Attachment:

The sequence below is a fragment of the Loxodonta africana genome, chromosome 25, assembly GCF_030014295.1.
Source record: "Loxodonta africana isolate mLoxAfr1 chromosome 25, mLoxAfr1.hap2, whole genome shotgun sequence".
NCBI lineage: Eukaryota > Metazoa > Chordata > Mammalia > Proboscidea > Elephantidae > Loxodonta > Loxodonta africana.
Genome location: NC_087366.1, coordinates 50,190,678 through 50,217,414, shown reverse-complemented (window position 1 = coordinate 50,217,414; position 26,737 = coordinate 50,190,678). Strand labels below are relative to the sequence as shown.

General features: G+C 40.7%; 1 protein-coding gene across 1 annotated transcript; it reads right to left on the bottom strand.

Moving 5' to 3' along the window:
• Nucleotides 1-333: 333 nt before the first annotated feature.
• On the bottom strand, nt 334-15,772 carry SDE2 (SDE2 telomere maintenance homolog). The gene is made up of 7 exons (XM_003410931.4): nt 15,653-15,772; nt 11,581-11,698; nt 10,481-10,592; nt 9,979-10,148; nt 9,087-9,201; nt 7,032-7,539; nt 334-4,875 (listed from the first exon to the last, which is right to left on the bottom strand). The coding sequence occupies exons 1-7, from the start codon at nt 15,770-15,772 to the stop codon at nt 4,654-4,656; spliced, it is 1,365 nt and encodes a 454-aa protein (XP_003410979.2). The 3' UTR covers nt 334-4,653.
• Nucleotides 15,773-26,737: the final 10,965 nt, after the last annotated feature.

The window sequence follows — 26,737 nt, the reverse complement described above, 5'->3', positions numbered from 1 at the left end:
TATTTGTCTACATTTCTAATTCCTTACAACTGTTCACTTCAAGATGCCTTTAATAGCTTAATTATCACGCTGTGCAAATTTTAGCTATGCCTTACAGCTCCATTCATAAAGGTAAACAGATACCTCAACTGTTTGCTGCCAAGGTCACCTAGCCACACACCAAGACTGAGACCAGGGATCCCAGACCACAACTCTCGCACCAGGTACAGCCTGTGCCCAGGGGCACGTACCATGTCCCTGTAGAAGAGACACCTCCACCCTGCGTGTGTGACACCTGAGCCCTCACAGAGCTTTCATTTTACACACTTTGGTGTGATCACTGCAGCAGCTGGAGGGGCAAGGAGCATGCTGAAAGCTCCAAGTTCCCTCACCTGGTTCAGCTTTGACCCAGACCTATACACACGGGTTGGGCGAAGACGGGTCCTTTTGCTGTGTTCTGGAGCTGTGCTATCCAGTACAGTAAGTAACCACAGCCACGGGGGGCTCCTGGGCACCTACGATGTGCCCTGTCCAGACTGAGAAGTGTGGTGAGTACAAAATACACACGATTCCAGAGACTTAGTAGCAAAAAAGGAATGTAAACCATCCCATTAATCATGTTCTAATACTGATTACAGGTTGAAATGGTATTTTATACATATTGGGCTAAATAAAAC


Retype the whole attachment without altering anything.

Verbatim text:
The sequence below is a fragment of the Loxodonta africana genome, chromosome 25, assembly GCF_030014295.1.
Source record: "Loxodonta africana isolate mLoxAfr1 chromosome 25, mLoxAfr1.hap2, whole genome shotgun sequence".
NCBI lineage: Eukaryota > Metazoa > Chordata > Mammalia > Proboscidea > Elephantidae > Loxodonta > Loxodonta africana.
Genome location: NC_087366.1, coordinates 50,190,678 through 50,217,414, shown reverse-complemented (window position 1 = coordinate 50,217,414; position 26,737 = coordinate 50,190,678). Strand labels below are relative to the sequence as shown.

General features: G+C 40.7%; 1 protein-coding gene across 1 annotated transcript; it reads right to left on the bottom strand.

Moving 5' to 3' along the window:
• Nucleotides 1-333: 333 nt before the first annotated feature.
• On the bottom strand, nt 334-15,772 carry SDE2 (SDE2 telomere maintenance homolog). The gene is made up of 7 exons (XM_003410931.4): nt 15,653-15,772; nt 11,581-11,698; nt 10,481-10,592; nt 9,979-10,148; nt 9,087-9,201; nt 7,032-7,539; nt 334-4,875 (listed from the first exon to the last, which is right to left on the bottom strand). The coding sequence occupies exons 1-7, from the start codon at nt 15,770-15,772 to the stop codon at nt 4,654-4,656; spliced, it is 1,365 nt and encodes a 454-aa protein (XP_003410979.2). The 3' UTR covers nt 334-4,653.
• Nucleotides 15,773-26,737: the final 10,965 nt, after the last annotated feature.

The window sequence follows — 26,737 nt, the reverse complement described above, 5'->3', positions numbered from 1 at the left end:
TATTTGTCTACATTTCTAATTCCTTACAACTGTTCACTTCAAGATGCCTTTAATAGCTTAATTATCACGCTGTGCAAATTTTAGCTATGCCTTACAGCTCCATTCATAAAGGTAAACAGATACCTCAACTGTTTGCTGCCAAGGTCACCTAGCCACACACCAAGACTGAGACCAGGGATCCCAGACCACAACTCTCGCACCAGGTACAGCCTGTGCCCAGGGGCACGTACCATGTCCCTGTAGAAGAGACACCTCCACCCTGCGTGTGTGACACCTGAGCCCTCACAGAGCTTTCATTTTACACACTTTGGTGTGATCACTGCAGCAGCTGGAGGGGCAAGGAGCATGCTGAAAGCTCCAAGTTCCCTCACCTGGTTCAGCTTTGACCCAGACCTATACACACGGGTTGGGCGAAGACGGGTCCTTTTGCTGTGTTCTGGAGCTGTGCTATCCAGTACAGTAAGTAACCACAGCCACGGGGGGCTCCTGGGCACCTACGATGTGCCCTGTCCAGACTGAGAAGTGTGGTGAGTACAAAATACACACGATTCCAGAGACTTAGTAGCAAAAAAGGAATGTAAACCATCCCATTAATCATGTTCTAATACTGATTACAGGTTGAAATGGTATTTTATACATATTGGGCTAAATAAAAC